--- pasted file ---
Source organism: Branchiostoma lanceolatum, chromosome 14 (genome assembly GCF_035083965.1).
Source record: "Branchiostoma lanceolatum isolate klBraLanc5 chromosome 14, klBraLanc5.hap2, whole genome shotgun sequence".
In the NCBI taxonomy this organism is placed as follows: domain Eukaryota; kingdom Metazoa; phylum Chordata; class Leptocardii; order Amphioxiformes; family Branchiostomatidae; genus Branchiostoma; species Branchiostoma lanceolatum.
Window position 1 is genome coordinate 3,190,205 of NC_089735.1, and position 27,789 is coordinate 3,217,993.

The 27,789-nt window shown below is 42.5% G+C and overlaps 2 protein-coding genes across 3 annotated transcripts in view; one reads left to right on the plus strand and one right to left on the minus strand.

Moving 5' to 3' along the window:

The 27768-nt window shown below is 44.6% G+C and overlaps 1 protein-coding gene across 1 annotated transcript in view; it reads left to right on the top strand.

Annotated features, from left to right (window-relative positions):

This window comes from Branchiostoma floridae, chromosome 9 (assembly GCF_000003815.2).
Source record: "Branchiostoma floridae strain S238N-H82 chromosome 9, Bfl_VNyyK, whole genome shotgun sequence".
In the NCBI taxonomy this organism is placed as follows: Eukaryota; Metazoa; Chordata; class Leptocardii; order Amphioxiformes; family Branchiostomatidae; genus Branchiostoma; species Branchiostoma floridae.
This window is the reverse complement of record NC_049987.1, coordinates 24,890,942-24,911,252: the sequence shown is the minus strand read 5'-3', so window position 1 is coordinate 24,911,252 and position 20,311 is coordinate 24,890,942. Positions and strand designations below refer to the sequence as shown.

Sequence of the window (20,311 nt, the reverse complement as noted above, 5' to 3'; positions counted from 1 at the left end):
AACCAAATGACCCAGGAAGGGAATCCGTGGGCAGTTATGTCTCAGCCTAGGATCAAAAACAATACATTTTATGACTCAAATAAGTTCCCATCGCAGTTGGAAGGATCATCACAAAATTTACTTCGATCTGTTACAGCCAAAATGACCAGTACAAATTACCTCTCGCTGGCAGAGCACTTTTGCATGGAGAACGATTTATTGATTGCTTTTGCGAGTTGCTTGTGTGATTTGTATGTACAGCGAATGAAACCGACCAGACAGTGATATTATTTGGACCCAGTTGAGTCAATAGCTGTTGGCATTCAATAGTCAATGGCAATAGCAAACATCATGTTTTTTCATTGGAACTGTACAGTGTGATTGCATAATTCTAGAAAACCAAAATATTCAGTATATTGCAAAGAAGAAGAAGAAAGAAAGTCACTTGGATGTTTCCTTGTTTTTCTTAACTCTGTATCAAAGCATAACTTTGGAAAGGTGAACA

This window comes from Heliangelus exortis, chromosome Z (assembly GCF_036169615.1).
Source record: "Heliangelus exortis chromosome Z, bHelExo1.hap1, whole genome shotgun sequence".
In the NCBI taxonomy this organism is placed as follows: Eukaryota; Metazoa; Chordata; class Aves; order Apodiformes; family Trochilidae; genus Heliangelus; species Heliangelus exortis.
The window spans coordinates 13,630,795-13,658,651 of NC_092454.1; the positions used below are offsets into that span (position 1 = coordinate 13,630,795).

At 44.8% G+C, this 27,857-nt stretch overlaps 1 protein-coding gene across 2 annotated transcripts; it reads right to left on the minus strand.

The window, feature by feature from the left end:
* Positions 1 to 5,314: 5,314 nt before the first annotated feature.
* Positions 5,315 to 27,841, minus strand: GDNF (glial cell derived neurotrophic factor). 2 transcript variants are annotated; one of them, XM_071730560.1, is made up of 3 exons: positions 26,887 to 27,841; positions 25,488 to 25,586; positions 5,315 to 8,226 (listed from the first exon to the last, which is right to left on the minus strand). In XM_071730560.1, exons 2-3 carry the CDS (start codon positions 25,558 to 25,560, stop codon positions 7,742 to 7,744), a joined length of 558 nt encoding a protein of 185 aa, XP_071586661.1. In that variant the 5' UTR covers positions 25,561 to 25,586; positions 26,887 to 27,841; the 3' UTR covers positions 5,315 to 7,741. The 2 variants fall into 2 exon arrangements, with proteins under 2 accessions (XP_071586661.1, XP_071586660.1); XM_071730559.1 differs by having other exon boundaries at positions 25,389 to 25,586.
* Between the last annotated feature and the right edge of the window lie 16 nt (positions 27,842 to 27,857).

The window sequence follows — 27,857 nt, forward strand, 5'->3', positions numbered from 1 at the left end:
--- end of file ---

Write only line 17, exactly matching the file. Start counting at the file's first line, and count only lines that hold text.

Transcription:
In the NCBI taxonomy this organism is placed as follows: Eukaryota; Metazoa; Chordata; class Aves; order Apodiformes; family Trochilidae; genus Heliangelus; species Heliangelus exortis.